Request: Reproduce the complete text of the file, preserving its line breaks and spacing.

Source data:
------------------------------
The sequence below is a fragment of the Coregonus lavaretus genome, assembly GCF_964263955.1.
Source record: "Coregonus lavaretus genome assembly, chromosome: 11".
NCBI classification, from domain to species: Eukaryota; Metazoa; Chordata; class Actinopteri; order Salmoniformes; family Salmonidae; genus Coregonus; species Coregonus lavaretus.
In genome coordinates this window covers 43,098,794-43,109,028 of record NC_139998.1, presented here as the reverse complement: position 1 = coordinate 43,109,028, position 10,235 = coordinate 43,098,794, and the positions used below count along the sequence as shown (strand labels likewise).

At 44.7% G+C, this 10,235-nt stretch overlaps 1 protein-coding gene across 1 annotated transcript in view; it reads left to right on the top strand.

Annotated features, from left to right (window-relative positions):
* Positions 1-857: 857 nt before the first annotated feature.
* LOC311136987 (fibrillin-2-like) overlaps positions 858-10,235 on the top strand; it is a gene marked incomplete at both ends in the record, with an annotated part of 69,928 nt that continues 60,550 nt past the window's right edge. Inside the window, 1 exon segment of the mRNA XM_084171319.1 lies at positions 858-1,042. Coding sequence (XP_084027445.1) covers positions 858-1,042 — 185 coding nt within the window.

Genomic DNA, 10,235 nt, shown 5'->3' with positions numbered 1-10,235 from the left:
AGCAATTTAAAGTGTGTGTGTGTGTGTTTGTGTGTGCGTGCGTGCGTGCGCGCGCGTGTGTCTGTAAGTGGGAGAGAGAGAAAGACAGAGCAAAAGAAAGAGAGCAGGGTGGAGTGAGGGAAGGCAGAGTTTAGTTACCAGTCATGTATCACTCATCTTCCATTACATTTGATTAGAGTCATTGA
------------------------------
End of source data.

The sequence below is a fragment of the Coregonus lavaretus genome, assembly GCF_964263955.1.
Source record: "Coregonus lavaretus genome assembly, chromosome: 11".
NCBI classification, from domain to species: Eukaryota; Metazoa; Chordata; class Actinopteri; order Salmoniformes; family Salmonidae; genus Coregonus; species Coregonus lavaretus.
In genome coordinates this window covers 43,098,794-43,109,028 of record NC_139998.1, presented here as the reverse complement: position 1 = coordinate 43,109,028, position 10,235 = coordinate 43,098,794, and the positions used below count along the sequence as shown (strand labels likewise).

At 44.7% G+C, this 10,235-nt stretch overlaps 1 protein-coding gene across 1 annotated transcript in view; it reads left to right on the top strand.

Annotated features, from left to right (window-relative positions):
* Positions 1-857: 857 nt before the first annotated feature.
* LOC311136987 (fibrillin-2-like) overlaps positions 858-10,235 on the top strand; it is a gene marked incomplete at both ends in the record, with an annotated part of 69,928 nt that continues 60,550 nt past the window's right edge. Inside the window, 1 exon segment of the mRNA XM_084171319.1 lies at positions 858-1,042. Coding sequence (XP_084027445.1) covers positions 858-1,042 — 185 coding nt within the window.

Genomic DNA, 10,235 nt, shown 5'->3' with positions numbered 1-10,235 from the left:
AGCAATTTAAAGTGTGTGTGTGTGTGTTTGTGTGTGCGTGCGTGCGTGCGCGCGCGTGTGTCTGTAAGTGGGAGAGAGAGAAAGACAGAGCAAAAGAAAGAGAGCAGGGTGGAGTGAGGGAAGGCAGAGTTTAGTTACCAGTCATGTATCACTCATCTTCCATTACATTTGATTAGAGTCATTGA